Capital FM (Nairobi)

East Africa: Clinton Urges Kibaki to Focus On Regional Peace

Photo: U.S. State Dept./Flickr
U.S. Secretary of State Hillary Rodham Clinton is greeted by South African Ambassador to the United States Ebrahim Rasool upon her arrival to Johannesburg, South Africa.

President Kibaki told the US Secretary of State that peace and regional stability were key to economic prosperity.

NAIROBI, Kenya, Aug 4 - Visiting U.S Secretary of State Hillary Clinton on Saturday asked President Mwai Kibaki to keep engaged in regional peace and reconciliation efforts even when he retires.

Clinton said the horn of Africa and the region could benefit immensely from president Kibaki's fifty years in public office and ten years of peace mediation as Head of State.

The US Secretary of State also appreciated the frontline role Kenya continued to play to stabilize Somalia and the horn of Africa, pledging her government support to such initiatives.

Clinton agreed that the US will support Kenya's efforts to upgrade the UNEP offices, in the spirit of the Rio+20 Conference at the forthcoming U.N. Heads of State Summit set for New York in September this year.

President Kibaki, on his part, told the US Secretary of State that peace and regional stability were key to economic prosperity, an issue that remained close to his heart.

The President and the US Secretary of State spoke during talks at State House Nairobi.

President Kibaki welcomed the decision by the US Congress to extend the African Growth and Opportunity Act (AGOA) preferential trade programme by three years, in a move that will secure thousands of jobs for Kenyan workers in the textile sector.

The President said the AGOA extension will lead to an expansion in exports from Kenya and the whole of Africa to the USA markets besides promoting a high-level dialogue on trade and investment-related issues.

The Head of State observed that the Act which was signed into law 12 years ago encouraged economic integration and has stimulated job growth in the country.

During the discussions, President Kibaki welcomed America's new strategy towards Sub-Saharan Africa unveiled by President Barrack Obama in June this year focusing on the Continent's economic potential to open up new avenues for strategic partnership for prosperity.

He expressed gratitude to the Obama administration for extending assistance through the President's Emergency Plan for AIDS Relief programme that has augmented the government efforts to address the HIV/AIDS pandemic.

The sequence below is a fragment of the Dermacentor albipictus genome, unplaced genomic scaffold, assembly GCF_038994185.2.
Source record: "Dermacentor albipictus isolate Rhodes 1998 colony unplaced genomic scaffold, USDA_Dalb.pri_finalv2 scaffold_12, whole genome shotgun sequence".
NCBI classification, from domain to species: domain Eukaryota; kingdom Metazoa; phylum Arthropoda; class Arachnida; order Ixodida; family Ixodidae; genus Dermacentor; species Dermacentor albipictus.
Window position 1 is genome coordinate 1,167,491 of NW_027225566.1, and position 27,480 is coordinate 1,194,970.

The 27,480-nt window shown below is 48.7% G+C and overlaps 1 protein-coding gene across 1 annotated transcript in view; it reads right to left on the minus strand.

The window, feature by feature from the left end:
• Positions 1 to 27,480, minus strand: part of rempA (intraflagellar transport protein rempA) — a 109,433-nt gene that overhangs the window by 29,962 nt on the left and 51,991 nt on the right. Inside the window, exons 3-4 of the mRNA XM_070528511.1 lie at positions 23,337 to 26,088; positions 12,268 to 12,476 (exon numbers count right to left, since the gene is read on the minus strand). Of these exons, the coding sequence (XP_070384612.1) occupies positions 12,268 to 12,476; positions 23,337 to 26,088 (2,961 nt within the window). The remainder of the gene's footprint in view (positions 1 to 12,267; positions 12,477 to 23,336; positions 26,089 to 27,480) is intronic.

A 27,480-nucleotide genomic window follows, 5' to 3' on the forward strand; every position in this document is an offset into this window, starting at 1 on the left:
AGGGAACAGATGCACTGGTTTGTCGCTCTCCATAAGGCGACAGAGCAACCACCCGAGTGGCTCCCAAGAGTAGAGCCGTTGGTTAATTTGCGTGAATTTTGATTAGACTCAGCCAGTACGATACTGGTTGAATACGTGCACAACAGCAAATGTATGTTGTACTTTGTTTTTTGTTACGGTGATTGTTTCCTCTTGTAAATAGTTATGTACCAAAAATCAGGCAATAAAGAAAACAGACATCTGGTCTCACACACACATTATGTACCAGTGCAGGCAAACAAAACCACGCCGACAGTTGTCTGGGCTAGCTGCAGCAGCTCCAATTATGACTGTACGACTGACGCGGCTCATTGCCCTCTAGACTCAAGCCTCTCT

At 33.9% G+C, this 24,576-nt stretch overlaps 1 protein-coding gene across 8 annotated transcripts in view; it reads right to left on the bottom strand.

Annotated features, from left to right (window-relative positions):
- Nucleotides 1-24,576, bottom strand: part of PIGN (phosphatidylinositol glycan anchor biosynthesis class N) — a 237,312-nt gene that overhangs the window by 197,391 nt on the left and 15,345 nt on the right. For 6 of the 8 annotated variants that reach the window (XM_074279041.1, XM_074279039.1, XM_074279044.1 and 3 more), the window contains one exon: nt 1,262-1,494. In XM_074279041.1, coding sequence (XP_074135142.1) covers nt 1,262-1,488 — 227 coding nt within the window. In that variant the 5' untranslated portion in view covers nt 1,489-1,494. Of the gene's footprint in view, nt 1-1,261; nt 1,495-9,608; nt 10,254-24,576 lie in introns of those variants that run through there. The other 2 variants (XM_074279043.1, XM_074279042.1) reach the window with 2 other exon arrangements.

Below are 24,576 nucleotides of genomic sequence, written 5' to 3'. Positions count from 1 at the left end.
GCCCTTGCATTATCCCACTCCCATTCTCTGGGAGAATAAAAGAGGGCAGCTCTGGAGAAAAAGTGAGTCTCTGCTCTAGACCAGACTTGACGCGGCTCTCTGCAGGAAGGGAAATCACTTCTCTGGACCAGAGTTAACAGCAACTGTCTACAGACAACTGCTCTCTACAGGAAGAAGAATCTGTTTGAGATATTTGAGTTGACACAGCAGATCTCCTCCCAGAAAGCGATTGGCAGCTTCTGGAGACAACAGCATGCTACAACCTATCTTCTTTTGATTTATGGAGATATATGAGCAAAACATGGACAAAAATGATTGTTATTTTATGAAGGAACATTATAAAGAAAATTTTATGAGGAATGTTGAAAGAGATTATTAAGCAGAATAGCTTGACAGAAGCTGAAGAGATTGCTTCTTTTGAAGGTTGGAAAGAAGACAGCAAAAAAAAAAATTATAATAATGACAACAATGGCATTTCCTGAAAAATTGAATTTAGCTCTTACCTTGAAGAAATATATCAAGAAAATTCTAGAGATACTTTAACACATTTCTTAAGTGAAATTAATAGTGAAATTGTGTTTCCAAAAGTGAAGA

On the forthcoming elections, President Kibaki said the country was readying for the first elections under the new constitution now slated for March 4th, next year.

"So much has happened since you last visited Kenya in 2009. What, however stands out above all other developments is the promulgation of our new constitution in August 2010," said the President.

He reassured Kenyans and the international community that the process of implementing the constitution is on track as all the necessary laws prescribed for the first two years have been passed.

The Head of State reaffirmed his government's commitment to ensure a transparent, free and fair election devoid of violence witnessed in 2007/2008.

"The new Constitution offers a lot of hope for our country and we are therefore all committed to its full implementation," he noted.

On the regional level, The President noted that the insecurity posed by the disintegration of Somalia to Kenya's economic interests and her people prompted the government to send troops across the common border.

"Tremendous progress has been made in liberating Somalia from extremist and terrorist forces and we are all looking forward to the end of the transitional period this month," he said.

The Head of State urged US Secretary of State to positively engage the signatories to the Somalia transition road map on the importance of ending the transitional period and putting Somalia on a firm path to a democratic and prosperous future.

President Kibaki acknowledged the assistance of the U.S government at the United Nations enabling Kenyan troops to join AMISOM.

Emphasizing that since the country's troops moved into Somalia, there has not been a single case of piracy, the President once more assured that Kenya will continue to be at the forefront in the fight against global terrorism and piracy along the Indian Ocean Coast.

The Head of State said Kenyan troops together with AMISOM forces were making good progress to stabilize Somalia to enable the over 700,000 refugees who have posed serious social and security challenges to Kenya, to relocate back to the liberated parts of their country.

He urged the US to play a lead role and mobilize the international community in the re-construction of a peaceful and secure Somalia.

On outstanding issues under the Comprehensive Peace Agreement (CPA) signed by Sudan and South Sudan, the President called on the two countries to resolve the outstanding issues to normalize their relations.

The talks were attended by Vice President Kalonzo Musyoka, Cabinet Ministers Prof. Sam Ongeri, Yusuf Haji, Eugine Wamalwa and Attorney General Prof Githu Muigai and Head of Public Service and Secretary to Cabinet Francis Kimemia among other senior government officials.

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